A new old computer - how to restore, discover and diagnose a unknown machine
Because this page has grown too much, I decided to split it into
chapters. But it doesn't mean that you have to read them one after the other.
Just use the chapter you need when restoring a computer.
This text is about restoring an old computer to its working state. If the computer is not known, it discusses discovering its basic components and its principle of operation. Also there are information about typical problems with different components of old computers as well as procedures to restore such components.
By the old computer I understand the machines manufactured in 1980s and early 1990s. This text is not about mainframe computers (in which different diagnostic methods are used) or modern PCs manufactured since mid-90s.
This text is in no way exhaustive and it shows only simple workflows when restoring asn old computer. For specific machines, specific instructions in manuals or websites will apply.
|Other FAQs on my site:|
- Apple computers
- Media: Tapes, magnetic and optical discs
|Additional resources on the web (not computer-specific):|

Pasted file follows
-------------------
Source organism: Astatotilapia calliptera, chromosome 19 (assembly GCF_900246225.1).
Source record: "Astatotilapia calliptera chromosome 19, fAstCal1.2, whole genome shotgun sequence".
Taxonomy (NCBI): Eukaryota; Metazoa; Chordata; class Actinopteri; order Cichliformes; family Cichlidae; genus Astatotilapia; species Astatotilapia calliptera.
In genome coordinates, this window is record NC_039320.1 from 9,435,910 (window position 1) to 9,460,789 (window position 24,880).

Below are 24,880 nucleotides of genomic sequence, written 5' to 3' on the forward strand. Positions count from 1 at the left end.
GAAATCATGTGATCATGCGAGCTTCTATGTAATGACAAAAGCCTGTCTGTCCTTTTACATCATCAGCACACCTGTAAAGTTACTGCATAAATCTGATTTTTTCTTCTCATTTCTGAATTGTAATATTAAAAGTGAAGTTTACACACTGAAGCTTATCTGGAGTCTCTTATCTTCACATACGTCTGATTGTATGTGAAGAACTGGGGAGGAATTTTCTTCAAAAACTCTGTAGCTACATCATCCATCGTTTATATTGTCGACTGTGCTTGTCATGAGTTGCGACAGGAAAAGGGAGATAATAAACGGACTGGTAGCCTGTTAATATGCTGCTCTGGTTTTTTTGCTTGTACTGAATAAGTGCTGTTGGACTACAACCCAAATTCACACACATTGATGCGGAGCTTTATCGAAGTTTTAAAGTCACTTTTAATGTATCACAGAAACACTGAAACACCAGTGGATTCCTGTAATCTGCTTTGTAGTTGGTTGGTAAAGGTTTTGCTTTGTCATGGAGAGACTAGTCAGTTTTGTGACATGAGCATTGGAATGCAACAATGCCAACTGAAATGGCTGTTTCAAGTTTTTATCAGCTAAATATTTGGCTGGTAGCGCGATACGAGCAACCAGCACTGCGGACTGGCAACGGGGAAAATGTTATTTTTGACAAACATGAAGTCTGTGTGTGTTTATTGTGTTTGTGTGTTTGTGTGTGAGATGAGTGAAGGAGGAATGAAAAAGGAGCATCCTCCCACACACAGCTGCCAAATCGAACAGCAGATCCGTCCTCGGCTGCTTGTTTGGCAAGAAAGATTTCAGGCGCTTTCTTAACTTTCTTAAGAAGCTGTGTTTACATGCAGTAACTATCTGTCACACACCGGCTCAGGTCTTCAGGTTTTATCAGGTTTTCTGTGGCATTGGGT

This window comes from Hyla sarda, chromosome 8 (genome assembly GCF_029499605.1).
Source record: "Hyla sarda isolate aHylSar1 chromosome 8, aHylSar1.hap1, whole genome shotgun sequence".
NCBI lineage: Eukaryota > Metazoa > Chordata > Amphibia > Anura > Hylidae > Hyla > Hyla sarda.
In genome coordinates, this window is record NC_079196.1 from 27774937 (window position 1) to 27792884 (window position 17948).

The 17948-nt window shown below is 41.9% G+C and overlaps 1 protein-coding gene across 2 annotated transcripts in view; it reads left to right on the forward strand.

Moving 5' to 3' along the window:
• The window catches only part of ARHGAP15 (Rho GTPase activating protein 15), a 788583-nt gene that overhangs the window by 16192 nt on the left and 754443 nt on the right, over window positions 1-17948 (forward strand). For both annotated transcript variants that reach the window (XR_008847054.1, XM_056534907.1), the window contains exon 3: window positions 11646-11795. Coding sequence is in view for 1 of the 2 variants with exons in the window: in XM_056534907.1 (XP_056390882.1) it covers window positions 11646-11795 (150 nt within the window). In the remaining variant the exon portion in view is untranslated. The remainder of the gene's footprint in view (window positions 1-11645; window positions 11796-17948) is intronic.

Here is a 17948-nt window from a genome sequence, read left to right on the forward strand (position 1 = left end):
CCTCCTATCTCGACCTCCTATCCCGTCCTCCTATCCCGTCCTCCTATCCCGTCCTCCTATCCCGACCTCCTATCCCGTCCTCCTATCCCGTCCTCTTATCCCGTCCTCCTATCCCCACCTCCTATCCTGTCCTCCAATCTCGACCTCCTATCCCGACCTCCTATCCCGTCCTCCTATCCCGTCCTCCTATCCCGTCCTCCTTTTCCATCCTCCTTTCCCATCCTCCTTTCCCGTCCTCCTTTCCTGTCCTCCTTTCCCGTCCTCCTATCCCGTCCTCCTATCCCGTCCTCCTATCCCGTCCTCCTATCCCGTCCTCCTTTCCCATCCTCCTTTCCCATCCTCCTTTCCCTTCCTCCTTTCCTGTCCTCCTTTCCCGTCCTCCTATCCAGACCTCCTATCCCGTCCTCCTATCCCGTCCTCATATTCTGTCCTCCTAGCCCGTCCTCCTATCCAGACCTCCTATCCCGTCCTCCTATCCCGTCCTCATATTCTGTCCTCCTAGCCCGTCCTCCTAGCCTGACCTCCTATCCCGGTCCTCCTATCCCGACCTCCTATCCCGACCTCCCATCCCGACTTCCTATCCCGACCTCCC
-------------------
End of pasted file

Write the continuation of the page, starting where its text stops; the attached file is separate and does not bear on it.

- Usenet FAQs - source of information
on many topics, look for e.g. "Commodore" or "8-bit".
- Old-computers.com - a source for basic information about many 8-bit computers.
- TOSEC in Internet Archive - if you need old software.
- Computer Magazines in Internet Archive - sometimes a good source of knowledge not only for restoration, but also for historical research.
- [POLISH] Jerzy Sobola's page - about discovering of unknown computer.
- A PC Motherboard Study guide for discovering abilities of unknown (usually AT or ATX) PC.
- [PDF] Preserving Computing's Past - an article about preserving mainframe computers, from ca. 1996. Much emulation information is not up to date, but restoration methods are still the same.